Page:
Attractive Spreads to Continue

High yield spreads are currently at attractive historical levels and probably will remain there over the next several months, according to Bud Hoops, senior vice president and fixed income manager at American Century Investments. As a result, returns on junk paper probably will continue to exceed investors' expectations, he said.

"It's curious: Why have spreads remained wide when the economy is so good, earnings are above expectations and the stock market seems to set a new record every day?" Hoops said.

Hoops made his comments last week in an investor roundtable presentation sponsored by J.P. Morgan.

Since 1997, when spreads averaged 300 basis points above Treasurys, margins have widened considerably. The well-documented effects of the Asian crisis and Russian default sent spreads soaring to 600 basis points in early 1998.

And while analysts acclaimed Asia's quick economic recovery, investors remained cautious - cash inflows into high yield mutual funds have slowed to half of what they were in 1997 and 1998. Compounded by a rising default rate on junk bonds issues and a downgrade/upgrade ratio that has stayed well above two-to-one for most of 1999, spreads remain wide. They have held at 500 basis points over Treasurys for most of 1999.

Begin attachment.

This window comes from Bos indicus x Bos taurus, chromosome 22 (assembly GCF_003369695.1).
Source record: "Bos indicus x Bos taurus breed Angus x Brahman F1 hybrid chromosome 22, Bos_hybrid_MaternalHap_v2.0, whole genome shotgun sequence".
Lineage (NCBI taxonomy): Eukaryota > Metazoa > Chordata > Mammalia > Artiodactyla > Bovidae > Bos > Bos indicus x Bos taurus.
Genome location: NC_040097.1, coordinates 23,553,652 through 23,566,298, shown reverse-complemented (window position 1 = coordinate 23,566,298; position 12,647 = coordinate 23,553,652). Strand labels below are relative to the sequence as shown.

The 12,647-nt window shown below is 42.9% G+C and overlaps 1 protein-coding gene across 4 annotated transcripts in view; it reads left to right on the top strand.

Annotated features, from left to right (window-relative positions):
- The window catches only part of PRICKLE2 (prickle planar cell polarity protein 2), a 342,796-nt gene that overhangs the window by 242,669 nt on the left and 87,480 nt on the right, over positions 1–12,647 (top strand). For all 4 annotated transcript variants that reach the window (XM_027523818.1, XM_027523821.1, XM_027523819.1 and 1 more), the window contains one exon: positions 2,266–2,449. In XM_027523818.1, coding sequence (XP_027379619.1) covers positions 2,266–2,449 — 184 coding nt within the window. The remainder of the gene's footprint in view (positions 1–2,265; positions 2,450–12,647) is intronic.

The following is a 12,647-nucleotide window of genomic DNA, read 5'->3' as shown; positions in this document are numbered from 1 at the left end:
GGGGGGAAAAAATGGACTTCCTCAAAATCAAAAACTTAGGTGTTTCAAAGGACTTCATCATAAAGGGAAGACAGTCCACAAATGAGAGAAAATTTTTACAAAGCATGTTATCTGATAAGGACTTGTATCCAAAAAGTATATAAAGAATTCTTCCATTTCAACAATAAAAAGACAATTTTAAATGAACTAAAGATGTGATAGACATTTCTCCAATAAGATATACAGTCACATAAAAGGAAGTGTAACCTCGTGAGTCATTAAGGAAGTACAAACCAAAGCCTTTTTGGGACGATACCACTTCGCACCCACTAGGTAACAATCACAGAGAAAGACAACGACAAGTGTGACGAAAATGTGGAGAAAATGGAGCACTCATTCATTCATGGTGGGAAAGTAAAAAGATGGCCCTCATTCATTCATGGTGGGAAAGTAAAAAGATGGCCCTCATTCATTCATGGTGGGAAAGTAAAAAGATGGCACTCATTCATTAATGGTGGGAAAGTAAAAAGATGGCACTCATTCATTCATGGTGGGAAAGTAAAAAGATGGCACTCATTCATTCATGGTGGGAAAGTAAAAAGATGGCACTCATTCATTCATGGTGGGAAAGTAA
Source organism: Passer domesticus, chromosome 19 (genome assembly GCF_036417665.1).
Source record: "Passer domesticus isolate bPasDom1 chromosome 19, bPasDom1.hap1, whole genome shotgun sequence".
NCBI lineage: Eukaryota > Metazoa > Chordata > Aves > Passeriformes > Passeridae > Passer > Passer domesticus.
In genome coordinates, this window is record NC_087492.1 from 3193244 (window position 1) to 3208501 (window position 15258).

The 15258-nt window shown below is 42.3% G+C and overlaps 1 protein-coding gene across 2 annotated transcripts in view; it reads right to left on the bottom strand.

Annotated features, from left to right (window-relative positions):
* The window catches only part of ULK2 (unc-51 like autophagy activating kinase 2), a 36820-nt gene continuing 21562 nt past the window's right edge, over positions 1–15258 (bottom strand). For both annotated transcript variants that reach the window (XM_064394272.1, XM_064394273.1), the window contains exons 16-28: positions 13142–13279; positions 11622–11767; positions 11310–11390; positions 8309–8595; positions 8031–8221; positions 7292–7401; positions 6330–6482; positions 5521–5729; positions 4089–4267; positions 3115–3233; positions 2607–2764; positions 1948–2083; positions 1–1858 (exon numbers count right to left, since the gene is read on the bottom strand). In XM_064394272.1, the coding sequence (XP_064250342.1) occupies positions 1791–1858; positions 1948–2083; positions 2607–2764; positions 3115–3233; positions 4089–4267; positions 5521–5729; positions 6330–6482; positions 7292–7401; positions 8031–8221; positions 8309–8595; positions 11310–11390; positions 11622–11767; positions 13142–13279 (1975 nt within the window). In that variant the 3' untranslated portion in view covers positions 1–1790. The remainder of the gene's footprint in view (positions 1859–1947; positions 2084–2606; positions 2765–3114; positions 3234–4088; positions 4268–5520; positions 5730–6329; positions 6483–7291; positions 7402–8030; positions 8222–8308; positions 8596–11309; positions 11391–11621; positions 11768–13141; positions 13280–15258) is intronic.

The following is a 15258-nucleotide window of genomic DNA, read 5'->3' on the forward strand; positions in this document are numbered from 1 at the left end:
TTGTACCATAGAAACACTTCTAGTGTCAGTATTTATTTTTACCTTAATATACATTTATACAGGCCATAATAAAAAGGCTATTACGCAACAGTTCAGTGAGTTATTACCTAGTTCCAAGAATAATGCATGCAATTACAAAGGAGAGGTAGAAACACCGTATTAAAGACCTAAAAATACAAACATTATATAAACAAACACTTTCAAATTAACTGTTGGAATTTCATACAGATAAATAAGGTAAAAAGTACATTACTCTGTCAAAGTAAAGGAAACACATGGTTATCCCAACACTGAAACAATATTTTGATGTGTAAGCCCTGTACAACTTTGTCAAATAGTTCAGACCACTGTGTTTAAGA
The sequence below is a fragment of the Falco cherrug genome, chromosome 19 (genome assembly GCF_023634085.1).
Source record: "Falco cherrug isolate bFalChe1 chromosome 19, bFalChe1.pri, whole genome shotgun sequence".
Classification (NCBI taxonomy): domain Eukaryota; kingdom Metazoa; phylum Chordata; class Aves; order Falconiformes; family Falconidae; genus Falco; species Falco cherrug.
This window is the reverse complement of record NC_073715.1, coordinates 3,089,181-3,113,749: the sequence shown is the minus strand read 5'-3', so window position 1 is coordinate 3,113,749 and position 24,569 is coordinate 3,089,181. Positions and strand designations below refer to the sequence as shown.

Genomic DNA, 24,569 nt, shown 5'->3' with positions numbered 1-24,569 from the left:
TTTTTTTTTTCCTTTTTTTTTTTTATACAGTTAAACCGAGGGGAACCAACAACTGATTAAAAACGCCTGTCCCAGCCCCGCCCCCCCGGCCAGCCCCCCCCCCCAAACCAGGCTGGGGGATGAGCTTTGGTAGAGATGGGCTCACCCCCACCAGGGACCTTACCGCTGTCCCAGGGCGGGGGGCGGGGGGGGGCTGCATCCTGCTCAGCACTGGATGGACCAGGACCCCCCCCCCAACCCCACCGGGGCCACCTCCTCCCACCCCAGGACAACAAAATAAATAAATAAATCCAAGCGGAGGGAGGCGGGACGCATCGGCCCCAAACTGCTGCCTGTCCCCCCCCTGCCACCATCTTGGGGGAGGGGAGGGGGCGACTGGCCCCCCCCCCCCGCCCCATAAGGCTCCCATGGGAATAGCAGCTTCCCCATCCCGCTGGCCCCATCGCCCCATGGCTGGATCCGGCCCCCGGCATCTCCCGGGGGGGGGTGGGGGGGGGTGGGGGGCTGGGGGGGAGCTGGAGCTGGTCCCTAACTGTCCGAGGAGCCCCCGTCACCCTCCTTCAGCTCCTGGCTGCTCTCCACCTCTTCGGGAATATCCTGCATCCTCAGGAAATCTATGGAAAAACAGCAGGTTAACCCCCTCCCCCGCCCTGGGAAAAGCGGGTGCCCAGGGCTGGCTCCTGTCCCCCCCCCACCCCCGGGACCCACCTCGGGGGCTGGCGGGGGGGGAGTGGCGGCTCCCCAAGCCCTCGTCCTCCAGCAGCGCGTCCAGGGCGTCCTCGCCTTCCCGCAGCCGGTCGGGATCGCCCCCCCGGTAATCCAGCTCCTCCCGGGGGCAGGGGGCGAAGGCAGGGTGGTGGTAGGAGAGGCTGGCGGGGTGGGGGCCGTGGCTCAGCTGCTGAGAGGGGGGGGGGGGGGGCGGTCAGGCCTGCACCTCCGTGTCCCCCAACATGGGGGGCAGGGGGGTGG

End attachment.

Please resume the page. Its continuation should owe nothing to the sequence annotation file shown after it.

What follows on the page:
Despite the possibility that the Federal Reserve may continue to raise interest rates in the coming quarters, "absent a recession, the high yield market is an attractive place for investors in 2000," Hoops said.

Hoops said he would continue to invest heavily in telecommunications, favoring names like Qwest Communications, Nextel and Orange PLC, in addition to maintaining significant holdings in cable issuers like NTL and Charter Communications.

Hoops also was positive on the domestic services industry, issuers like Allied Waste, and cyclical paper and forest products names like Gaylor Paper.